Tony Ward: Danny Cipriani dismissal highlights the massive problem rugby has been presented with
Not since Billy Bremner was dismissed along with Kevin Keegan in the 1974 Charity Shield at Wembley - and yes, I was there - has a red card upset me as much as Danny Cipriani's dismissal for (presumably) dangerous play in Limerick on Saturday.
Brian O'Driscoll hit the nail on the head in his post-match analysis when he suggested the game is at a pivotal point in its development. And like the former Ireland centre, I worry greatly about where it goes from here.
What the Gloucester out-half did was wrong given that his arm struck Rory Scannel's head or at least made contact from the shoulder area up.
On reviewing the video evidence through the TMO, the right decision was made in line with the letter of the law. As a director of rugby and coach to underage boys for more years than I care to remember, my heart and soul goes into making the playing field as safe as is humanly possible for the younger generation to enjoy the many benefits of this great game.
Not for a minute do I condone foul play - I think it's fair to say that my own playing record stands tall and is blemish-free in that regard - but we in rugby have a massive problem staring us in the face.
Players now are stronger, fitter and faster than ever before. They are also much taller too. Last year at an awards function Colin Patterson and I were in the company of Conor Murray and Johnny Sexton. The Gulliver twins chatting to the Lilliputians was the thought uppermost in my mind at the time. I mention that in the context of Cipriani's defensive action - or maybe 'reaction' is the more appropriate term - as a static defender.
As of now the advantage is entirely in favour of the ball carrier and is becoming increasingly more so. Since time immemorial, rugby strategy has been built around launching back-row forwards or burly centres running at out-halves.
The point being that the attacker will drive in low when looking to make contact with any opposition shirt. I need some convincing that ball carriers are not now milking the swinging arm or head-high tackle through preparation in training geared towards that end.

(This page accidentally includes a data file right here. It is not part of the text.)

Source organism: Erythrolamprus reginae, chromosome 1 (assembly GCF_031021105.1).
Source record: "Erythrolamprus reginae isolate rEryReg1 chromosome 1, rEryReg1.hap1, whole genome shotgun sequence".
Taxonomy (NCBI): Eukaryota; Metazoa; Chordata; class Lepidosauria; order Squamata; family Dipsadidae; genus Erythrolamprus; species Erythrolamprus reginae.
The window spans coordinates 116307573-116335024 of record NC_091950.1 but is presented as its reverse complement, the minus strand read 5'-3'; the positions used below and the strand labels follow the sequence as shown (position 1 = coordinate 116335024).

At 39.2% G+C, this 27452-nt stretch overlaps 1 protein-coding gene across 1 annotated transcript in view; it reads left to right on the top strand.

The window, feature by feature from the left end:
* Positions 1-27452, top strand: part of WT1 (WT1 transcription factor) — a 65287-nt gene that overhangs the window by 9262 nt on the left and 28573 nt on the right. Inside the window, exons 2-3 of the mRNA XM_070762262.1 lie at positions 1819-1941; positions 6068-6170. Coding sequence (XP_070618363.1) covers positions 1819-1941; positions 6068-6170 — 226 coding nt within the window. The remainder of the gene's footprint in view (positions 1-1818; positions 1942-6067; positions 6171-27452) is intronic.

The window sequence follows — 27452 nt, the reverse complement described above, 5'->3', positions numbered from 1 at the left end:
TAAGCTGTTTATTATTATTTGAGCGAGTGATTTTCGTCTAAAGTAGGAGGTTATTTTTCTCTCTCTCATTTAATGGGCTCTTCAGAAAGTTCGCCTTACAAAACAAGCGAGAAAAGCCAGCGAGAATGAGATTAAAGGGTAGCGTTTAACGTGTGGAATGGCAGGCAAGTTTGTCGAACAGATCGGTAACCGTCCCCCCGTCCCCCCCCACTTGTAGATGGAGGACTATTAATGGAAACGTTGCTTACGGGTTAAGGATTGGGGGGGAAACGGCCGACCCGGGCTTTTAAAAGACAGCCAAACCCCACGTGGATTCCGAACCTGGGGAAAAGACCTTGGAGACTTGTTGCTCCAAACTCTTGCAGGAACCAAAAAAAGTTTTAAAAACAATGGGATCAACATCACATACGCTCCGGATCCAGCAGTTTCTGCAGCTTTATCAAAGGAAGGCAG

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This is actually rugby's take on diving in the box in the round-ball equivalent - only considerably more dangerous.
Logically, how can an out-half, even a Lilliputian, possibly react in the instant to getting his legs and arms at least level, or better still even lower, than the ball carrier dictating the odds at contact?
I say this having togged out in the position for the entirety of my playing life.
Not for a minute am I suggesting Scannel's intent was to get Cipriani sent for an early shower, but equally I defy anyone to suggest that the defender's reaction in the moment was maliciously motivated.
Of course safety is paramount in the tackle and, most particularly, such must be the message from the top down. But I fear we are losing our way.
The ban-the-tackle brigade are being helped in their mission to achieve that ludicrous aim. Do I have the definitive solution? No. Nor would I pretend to. But much like O'Driscoll, I worry about where we go from here.
Rugby has long prized itself on having laws as distinct from rules, providing scope for interpretation. It might seem a short-term solution (and will not address the nub of the problem) but World Rugby could borrow from the GAA or indeed from Rugby League in introducing, with immediate effect, either the black card or the League process whereby an incident is put on report for post-match analysis.
My own preference would be the former because, as of now, there is no middle ground between yellow and red.
The match officials - referee and TMO - on Saturday knew that the instant punishment according to the law was excessive, but still they carried it through.
The message was strong but, for this observer at least, the colour red didn't make it right.
Beyond that Joey Carbery and Tadhg Beirne were nothing short of brilliant for Munster. Racing 92, despite Simon Zebo's unacceptable rush of blood to the head, restored the faith in a French game that has long lost its way. Toulouse added even greater credence with a swashbuckling, give-it-a-lash performance of old in yesterday's Pool 1 humdinger at the Stade Ernest-Wallon.
We'll not count too many poulet just yet, but could what we witnessed in Paris and Toulouse be the signs of a new dawn for French flair courtesy of the free-running Les Bleus days of yore?
It was tough on Leinster for sure, but what a game. What a competition.